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Top Italian restaurants in Southern California

* Photo courtesy of Obicà Mozzarella Bar, Pizza e Cucina

Neighborhood hangout? A classic with Sinatra? Stylish? These oh-so delizioso eateries dish up the best of Italian cuisine in the Southland.

Bettina

1014 Coast Village Road, Montecito. 805-770-2383; bettinapizzeria.com

Bettina Pizza

Photo by Chuck Place

Bettina is the kind of neighborhood hangout that makes other neighborhoods jealous. Located in the Montecito Country Mart, it’s a beloved spot to meet up for a Venetian Spritz at the marble bar and then slide into a lunch or dinner that revolves around perfect Neapolitan-style pizzas.

Husband-and-wife owners Brendan Smith and Rachel Greenspan honed their skills in New York, where Smith headed up the bread program at the highly regarded pizzeria Roberta’s in Brooklyn and Greenspan sourced specialty ingredients for A-list restaurants. They later ran Autostrada, a mobile wood-fired pizza catering business in the Santa Barbara area. 

This hip, cozy restaurant bustles with a mix of well-heeled regulars, families, and date-night couples. The menu lends itself to sharing, so nosh on small plates while pondering the pizzas. Try the cacio e pepe arancini (fried risotto balls) with Calabrian chiles or meatballs al forno with harissa tomato sauce served with house-made focaccia. 

Pizzas, made with Smith’s naturally leavened, slow-fermented dough, are dressed with inventive farmers market–driven toppings and fired up with a fabulous charred, blistered crust. (There’s also a gluten-free crust.) The menu changes frequently and seasonally, but the heavenly pepperoni with house-made mozzarella, crushed tomato, and drizzles of chile oil and Hollister Ranch honey is a keeper. On our most recent visit, pizza with roasted cauliflower, ’nduja (spicy, spreadable Italian pork salumi), mozzarella, crushed tomato, mint, and pecorino was a stunner. Pair your pizza with the simple, fresh Baby Gem lettuce salad with ranch, pickled onion, and goat cheddar. And dolce? Try the olive oil cake with orange zest, thyme, and panna cotta.  —Nancy Ransohoff

Rossa’s Cucina Enoteca

425 N. Vineyard Avenue, Ontario. 909-937-1220; rossascucina.com

Rossa's Cucina Enoteca

Photo by Rob Andrew

With its crisp, white linen and classic Broadway or Sinatra tunes wafting from a grand piano in the lounge, the spirit of Rossa’s Cucina Enoteca in Ontario resides in a nostalgic, bygone era. While suitable for an anniversary celebration, Rossa’s remains approachable enough to drop in on a Tuesday for a bowl of linguine.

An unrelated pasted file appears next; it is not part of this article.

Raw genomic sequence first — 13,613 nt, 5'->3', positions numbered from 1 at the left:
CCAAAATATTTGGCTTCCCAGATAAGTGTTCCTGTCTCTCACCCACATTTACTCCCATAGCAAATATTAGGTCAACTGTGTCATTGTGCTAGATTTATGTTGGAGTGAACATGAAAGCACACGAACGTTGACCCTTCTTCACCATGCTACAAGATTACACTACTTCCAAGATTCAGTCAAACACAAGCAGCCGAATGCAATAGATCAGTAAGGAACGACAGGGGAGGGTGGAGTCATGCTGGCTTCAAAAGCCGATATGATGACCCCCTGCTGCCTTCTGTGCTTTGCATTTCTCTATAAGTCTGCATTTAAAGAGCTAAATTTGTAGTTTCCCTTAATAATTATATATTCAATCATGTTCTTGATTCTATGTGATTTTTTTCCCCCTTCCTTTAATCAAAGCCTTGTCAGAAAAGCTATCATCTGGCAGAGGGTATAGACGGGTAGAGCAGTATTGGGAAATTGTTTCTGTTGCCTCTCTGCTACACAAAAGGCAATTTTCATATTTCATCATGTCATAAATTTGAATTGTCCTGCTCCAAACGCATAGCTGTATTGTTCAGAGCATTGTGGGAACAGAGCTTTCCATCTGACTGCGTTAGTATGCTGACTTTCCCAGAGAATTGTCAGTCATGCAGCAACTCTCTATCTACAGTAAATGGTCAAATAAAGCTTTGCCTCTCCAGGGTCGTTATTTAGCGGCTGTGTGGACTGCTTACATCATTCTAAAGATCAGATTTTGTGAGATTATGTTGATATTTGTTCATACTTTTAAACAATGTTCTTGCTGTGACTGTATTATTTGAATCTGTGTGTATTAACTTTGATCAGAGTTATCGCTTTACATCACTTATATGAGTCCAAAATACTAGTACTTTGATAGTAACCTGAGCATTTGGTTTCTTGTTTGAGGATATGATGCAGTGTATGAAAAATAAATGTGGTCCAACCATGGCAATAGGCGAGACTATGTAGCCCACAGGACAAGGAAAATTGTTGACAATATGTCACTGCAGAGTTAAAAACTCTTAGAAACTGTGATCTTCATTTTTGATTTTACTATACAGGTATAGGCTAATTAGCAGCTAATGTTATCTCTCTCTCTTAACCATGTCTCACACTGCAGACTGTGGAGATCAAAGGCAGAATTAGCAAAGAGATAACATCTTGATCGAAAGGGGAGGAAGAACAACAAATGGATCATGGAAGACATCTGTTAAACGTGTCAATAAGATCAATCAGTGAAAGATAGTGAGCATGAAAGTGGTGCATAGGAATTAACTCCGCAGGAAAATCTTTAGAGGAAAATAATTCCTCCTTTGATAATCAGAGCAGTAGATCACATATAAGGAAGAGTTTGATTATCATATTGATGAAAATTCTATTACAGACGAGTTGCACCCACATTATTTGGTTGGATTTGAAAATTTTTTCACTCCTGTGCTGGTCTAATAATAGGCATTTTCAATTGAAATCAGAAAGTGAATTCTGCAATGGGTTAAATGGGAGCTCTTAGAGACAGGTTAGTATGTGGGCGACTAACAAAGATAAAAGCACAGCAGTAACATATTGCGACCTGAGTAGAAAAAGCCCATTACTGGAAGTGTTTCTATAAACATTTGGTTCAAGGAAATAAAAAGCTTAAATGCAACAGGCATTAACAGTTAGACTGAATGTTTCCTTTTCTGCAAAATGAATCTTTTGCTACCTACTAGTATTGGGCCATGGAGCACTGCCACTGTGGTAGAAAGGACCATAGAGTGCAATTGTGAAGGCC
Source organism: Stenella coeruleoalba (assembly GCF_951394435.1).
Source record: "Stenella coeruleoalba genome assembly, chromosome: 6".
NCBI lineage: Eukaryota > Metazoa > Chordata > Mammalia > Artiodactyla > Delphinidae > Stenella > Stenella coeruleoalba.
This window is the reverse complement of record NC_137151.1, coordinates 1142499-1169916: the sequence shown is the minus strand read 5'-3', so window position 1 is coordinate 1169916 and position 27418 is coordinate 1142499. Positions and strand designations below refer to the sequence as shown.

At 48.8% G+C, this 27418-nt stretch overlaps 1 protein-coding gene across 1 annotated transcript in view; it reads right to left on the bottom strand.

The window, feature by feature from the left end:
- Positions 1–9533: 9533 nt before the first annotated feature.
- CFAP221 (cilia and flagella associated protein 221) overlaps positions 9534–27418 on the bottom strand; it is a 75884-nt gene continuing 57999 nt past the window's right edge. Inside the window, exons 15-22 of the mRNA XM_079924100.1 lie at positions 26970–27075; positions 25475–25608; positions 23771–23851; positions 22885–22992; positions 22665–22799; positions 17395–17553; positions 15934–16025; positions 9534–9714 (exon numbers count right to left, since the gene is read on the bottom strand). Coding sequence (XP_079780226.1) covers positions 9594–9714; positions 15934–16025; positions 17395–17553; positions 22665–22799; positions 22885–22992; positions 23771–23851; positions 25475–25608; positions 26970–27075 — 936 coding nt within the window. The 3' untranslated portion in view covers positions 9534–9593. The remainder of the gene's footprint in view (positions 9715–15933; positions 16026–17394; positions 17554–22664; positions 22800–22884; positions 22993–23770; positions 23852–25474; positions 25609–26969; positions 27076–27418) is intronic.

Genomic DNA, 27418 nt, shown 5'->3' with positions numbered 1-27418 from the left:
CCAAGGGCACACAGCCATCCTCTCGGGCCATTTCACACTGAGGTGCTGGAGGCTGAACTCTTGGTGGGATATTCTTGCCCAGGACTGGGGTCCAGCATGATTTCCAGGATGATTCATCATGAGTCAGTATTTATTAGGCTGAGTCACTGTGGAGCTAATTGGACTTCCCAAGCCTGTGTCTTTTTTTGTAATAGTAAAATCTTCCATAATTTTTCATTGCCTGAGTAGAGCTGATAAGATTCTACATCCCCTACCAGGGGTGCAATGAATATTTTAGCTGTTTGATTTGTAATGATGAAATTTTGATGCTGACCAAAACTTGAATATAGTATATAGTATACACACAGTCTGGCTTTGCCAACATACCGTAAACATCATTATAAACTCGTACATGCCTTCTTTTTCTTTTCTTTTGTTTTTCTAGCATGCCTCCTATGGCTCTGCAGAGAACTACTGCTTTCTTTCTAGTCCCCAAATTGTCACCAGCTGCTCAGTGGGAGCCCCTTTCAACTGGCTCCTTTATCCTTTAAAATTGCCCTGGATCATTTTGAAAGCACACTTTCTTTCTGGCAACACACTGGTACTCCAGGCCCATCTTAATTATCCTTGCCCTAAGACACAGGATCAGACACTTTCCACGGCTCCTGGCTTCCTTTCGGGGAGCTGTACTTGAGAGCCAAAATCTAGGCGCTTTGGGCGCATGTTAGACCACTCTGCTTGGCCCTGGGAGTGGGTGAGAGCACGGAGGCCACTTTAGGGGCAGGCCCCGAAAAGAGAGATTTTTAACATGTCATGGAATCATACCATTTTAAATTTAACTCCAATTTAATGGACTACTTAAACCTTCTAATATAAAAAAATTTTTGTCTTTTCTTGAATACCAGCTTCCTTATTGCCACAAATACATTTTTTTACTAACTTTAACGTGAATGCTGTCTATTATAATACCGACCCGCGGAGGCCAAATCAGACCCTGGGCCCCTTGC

The menu skews conservative, with predictable starters such as calamari fritti, caprese, and soups like minestrone or lobster bisque. The beef carpaccio is loaded with capers, a minor distraction from an artistic plating of thinly sliced raw beef and ample shavings of Parmigiano-Reggiano, while the Caesar has a light, lemony dressing with a note of anchovy.

Pastas include a deftly prepared and generously portioned spaghetti carbonara that would benefit from a bit more of the salty, earthy pancetta to balance its richness. Ravioli stuffed with crab, shrimp, and lobster are bathed in a creamy, deceptively light lemon sauce, with finely julienned vegetables introduced for texture and crabmeat layered over the top.

The kitchen’s osso buco features braised veal that falls off a bone filled with custardy marrow, plated with sautéed vegetables and fettuccine rather than the more traditional, labor-intensive saffron risotto. Chicken is served in a white wine–butter sauce with lemon, capers, rosemary, and parsley (a play on piccata), while steak lovers gravitate to filet mignon with brandy-mushroom sauce. An interesting version of scampi features seven garlicky crustaceans in Champagne cream sauce, paired with a mountain of pasta.

The California-Argentina-Italy wine list is remarkably affordable, with bottle prices dipping into the 20s, and a couple dozen labels poured by the glass. For dessert, the kitchen turns out a solid tiramisu and near-perfect crème brûlée, with a silky custard beneath a paper-thin caramelized crust. —Roger Grody

Amici's Ristobar

The Village at Pacific Highlands Ranch, 5980 Village Way, San Diego. 858-847-2740; amicisristobar.com

Amici Ristobar

Photo by Rob Andrew

Amici’s Ristobar occupies stylish premises in a master-planned development in northern San Diego. And since San Diego is usually perfect for alfresco dining, the restaurant features a spacious terrace in addition to a wraparound marble bar and an elegant dining room flanked by brick walls and expansive windows.

The Italian-themed menu has many options, but be sure to ask about the daily specials, which might include a tasty carrot and coconut curry soup. When available, the enjoyable giant raviolo is stuffed generously with spinach, ricotta, and an egg yolk that oozes out of the pasta when pierced. Topped with a sage browned-butter sauce, the raviolo is a delightful and hearty dish.

Pace yourself when it comes to the complimentary soft rolls and chewy focaccia, both baked in-house. It’s easy to indulge in the whole basket, but you’ll want to leave room for appetizers.

Try the roasted octopus, served with cannellini beans and spicy bread crumbs, or share the massive, carefully arranged antipasto board of prosciutto, speck, two kinds of salami, tangy marinated olives, and pickled vegetables.

In addition to formal entrées, Amici’s offers pizzas (the sharply flavored Calabrese stands out) and pasta selections that guests can customize. Other worthy choices include the linguine frutti di mare cartoccio, a classic dish that features a paper parcel filled with shellfish and linguine dressed with herbs, white wine, and tomato. When diners cut the paper open at the table, the cartoccio releases a heady perfume redolent of the sea. The restaurant’s asiago cheese–filled potato gnocchi receive an elaborate treatment with a topping of crab, asparagus, porcini mushrooms, and a creamy “pink” sauce. Its veal Milanese is crisp and tart, and tender braised lamb shank is served with a luxurious saffron risotto. Lusciously textured, the flourless chocolate cake, which was trendy in the 1980s and ’90s, is just as relevant today.

—David Nelson

Bacari G.D.L.

757 Americana Way, Glendale. 818-696-1460; bacarigdl.com.

Bacari's

Photo by Vanessa Stump